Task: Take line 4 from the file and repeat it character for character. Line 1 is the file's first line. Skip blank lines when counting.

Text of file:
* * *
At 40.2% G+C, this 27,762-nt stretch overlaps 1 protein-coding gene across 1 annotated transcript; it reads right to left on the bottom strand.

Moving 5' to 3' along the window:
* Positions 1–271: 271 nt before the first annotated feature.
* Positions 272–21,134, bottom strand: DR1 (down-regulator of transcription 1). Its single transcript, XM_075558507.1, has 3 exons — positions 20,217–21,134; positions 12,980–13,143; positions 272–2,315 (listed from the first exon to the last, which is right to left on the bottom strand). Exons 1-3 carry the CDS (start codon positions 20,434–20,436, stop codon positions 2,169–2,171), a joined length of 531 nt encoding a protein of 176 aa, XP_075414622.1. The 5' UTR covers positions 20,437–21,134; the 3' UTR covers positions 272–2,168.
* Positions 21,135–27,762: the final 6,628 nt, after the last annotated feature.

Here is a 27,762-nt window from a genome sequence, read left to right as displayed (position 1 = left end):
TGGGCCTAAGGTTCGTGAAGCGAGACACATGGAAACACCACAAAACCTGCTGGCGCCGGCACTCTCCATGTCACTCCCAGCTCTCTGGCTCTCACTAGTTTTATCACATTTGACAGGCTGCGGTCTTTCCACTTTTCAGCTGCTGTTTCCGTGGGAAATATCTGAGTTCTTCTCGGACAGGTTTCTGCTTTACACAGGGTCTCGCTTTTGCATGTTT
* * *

* Positions 272–21,134, bottom strand: DR1 (down-regulator of transcription 1). Its single transcript, XM_075558507.1, has 3 exons — positions 20,217–21,134; positions 12,980–13,143; positions 272–2,315 (listed from the first exon to the last, which is right to left on the bottom strand). Exons 1-3 carry the CDS (start codon positions 20,434–20,436, stop codon positions 2,169–2,171), a joined length of 531 nt encoding a protein of 176 aa, XP_075414622.1. The 5' UTR covers positions 20,437–21,134; the 3' UTR covers positions 272–2,168.